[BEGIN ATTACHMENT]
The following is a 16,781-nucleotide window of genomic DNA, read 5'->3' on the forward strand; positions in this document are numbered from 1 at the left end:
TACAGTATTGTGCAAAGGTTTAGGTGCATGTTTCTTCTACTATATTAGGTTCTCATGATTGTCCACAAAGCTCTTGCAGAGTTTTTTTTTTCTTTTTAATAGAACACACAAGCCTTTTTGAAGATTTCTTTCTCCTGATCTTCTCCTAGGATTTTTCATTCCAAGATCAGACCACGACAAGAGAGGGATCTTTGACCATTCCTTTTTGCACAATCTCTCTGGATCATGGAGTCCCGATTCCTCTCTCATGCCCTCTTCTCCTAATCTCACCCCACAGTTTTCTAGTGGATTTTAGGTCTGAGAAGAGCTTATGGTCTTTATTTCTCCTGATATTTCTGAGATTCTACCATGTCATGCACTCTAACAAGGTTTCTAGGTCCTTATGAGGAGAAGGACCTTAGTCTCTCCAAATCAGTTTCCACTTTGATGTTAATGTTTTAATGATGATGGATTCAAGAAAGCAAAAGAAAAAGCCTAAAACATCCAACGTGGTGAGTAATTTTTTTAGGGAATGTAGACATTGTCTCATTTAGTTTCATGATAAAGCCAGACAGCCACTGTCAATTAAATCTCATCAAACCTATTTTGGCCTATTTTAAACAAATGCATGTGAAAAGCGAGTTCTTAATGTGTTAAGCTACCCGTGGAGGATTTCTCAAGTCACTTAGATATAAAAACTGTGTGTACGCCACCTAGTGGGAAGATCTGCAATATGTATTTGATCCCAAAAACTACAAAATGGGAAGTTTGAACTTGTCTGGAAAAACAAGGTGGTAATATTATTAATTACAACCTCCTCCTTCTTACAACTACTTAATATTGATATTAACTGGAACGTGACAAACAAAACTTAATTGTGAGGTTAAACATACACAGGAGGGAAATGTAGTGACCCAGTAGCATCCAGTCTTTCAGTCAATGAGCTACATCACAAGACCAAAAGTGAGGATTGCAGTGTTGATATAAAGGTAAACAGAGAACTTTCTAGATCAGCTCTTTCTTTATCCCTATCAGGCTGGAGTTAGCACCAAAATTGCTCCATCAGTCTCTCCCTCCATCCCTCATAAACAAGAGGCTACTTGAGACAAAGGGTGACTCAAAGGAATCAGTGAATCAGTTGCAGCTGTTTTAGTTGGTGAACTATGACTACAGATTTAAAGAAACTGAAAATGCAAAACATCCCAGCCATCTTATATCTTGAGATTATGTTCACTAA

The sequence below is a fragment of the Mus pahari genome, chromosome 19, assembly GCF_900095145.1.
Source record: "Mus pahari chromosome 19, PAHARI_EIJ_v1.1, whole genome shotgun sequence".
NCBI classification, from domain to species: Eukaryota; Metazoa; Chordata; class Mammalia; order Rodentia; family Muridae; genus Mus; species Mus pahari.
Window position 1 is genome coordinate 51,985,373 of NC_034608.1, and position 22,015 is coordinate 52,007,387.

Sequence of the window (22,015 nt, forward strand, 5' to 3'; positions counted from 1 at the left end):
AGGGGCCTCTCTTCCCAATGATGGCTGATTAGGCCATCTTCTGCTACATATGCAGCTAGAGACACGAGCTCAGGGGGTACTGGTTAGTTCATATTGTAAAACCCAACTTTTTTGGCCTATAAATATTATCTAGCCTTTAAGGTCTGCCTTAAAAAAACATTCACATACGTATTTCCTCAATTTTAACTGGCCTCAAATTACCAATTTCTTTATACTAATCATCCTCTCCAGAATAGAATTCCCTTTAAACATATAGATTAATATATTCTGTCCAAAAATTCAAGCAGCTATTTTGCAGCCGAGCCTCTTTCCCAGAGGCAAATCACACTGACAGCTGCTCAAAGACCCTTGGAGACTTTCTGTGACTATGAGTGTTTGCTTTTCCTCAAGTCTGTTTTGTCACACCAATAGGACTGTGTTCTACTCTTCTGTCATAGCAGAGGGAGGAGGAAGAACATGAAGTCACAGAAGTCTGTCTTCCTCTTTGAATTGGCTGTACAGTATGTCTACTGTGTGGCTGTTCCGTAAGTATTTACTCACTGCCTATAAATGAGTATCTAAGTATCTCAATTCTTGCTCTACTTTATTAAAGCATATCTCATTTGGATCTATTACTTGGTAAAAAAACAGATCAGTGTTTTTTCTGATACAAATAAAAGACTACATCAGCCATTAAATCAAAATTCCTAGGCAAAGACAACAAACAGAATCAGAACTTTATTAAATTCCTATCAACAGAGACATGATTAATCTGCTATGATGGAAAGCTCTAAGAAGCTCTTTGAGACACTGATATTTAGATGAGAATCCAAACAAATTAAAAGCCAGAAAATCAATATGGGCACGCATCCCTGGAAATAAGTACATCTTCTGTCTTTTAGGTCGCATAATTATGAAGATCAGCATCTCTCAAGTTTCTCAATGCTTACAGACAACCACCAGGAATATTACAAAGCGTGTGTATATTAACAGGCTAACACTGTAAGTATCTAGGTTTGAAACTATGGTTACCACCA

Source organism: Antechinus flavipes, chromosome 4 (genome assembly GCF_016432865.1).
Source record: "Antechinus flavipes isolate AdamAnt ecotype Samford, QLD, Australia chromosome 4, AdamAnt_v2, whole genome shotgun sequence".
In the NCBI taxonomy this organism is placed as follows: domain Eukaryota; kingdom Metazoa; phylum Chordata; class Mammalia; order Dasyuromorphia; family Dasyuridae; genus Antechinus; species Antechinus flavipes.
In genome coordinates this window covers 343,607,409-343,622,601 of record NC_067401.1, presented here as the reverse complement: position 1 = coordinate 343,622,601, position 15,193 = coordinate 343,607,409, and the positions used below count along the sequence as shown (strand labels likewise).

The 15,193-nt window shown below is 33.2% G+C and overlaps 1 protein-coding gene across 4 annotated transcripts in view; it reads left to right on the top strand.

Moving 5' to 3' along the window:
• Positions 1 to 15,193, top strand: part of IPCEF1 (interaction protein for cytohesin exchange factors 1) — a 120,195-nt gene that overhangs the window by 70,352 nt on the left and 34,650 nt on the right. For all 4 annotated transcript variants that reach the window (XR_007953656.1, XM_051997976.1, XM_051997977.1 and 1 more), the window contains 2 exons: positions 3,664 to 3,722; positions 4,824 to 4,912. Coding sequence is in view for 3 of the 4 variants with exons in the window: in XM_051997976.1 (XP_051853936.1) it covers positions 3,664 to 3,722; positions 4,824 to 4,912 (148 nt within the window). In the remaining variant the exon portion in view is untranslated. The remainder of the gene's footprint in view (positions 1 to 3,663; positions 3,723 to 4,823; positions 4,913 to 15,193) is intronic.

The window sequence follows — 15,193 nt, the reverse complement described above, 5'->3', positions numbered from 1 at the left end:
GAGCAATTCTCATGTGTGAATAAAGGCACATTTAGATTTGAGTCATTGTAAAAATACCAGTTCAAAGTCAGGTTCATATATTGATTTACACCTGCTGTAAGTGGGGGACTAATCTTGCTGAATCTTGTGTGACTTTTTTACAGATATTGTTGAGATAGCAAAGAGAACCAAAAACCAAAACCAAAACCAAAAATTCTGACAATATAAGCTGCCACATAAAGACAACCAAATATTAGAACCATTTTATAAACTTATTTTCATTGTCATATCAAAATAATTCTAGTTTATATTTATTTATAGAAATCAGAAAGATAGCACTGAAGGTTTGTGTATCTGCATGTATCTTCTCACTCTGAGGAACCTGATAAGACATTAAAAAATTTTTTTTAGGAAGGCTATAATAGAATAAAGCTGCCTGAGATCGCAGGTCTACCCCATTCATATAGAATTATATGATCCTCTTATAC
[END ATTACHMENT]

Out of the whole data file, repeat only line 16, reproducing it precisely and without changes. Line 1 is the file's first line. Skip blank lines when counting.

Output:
The window sequence follows — 15,193 nt, the reverse complement described above, 5'->3', positions numbered from 1 at the left end: